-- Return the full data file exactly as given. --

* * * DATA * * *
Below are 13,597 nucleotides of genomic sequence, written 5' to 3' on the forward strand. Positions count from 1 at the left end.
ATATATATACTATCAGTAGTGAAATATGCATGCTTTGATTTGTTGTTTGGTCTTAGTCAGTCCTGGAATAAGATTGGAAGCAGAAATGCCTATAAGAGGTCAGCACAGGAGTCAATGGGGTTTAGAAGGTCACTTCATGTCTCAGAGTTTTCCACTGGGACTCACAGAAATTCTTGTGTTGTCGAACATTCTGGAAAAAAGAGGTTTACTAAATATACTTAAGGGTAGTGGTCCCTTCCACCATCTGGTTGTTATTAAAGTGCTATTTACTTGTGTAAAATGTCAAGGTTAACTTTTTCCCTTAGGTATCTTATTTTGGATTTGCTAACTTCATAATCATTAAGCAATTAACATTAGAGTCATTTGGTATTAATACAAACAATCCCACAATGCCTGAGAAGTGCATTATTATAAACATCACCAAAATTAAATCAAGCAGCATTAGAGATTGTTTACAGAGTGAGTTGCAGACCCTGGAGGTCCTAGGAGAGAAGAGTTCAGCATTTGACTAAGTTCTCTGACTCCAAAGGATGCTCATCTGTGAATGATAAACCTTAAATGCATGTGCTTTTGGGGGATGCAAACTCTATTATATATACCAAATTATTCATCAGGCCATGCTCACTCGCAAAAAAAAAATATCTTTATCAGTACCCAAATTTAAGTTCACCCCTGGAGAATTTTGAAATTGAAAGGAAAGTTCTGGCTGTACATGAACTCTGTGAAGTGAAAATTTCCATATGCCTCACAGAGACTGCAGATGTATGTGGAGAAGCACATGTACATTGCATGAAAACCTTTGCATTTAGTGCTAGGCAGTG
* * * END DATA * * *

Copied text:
Below are 13,597 nucleotides of genomic sequence, written 5' to 3' on the forward strand. Positions count from 1 at the left end.
ATATATATACTATCAGTAGTGAAATATGCATGCTTTGATTTGTTGTTTGGTCTTAGTCAGTCCTGGAATAAGATTGGAAGCAGAAATGCCTATAAGAGGTCAGCACAGGAGTCAATGGGGTTTAGAAGGTCACTTCATGTCTCAGAGTTTTCCACTGGGACTCACAGAAATTCTTGTGTTGTCGAACATTCTGGAAAAAAGAGGTTTACTAAATATACTTAAGGGTAGTGGTCCCTTCCACCATCTGGTTGTTATTAAAGTGCTATTTACTTGTGTAAAATGTCAAGGTTAACTTTTTCCCTTAGGTATCTTATTTTGGATTTGCTAACTTCATAATCATTAAGCAATTAACATTAGAGTCATTTGGTATTAATACAAACAATCCCACAATGCCTGAGAAGTGCATTATTATAAACATCACCAAAATTAAATCAAGCAGCATTAGAGATTGTTTACAGAGTGAGTTGCAGACCCTGGAGGTCCTAGGAGAGAAGAGTTCAGCATTTGACTAAGTTCTCTGACTCCAAAGGATGCTCATCTGTGAATGATAAACCTTAAATGCATGTGCTTTTGGGGGATGCAAACTCTATTATATATACCAAATTATTCATCAGGCCATGCTCACTCGCAAAAAAAAAATATCTTTATCAGTACCCAAATTTAAGTTCACCCCTGGAGAATTTTGAAATTGAAAGGAAAGTTCTGGCTGTACATGAACTCTGTGAAGTGAAAATTTCCATATGCCTCACAGAGACTGCAGATGTATGTGGAGAAGCACATGTACATTGCATGAAAACCTTTGCATTTAGTGCTAGGCAGTG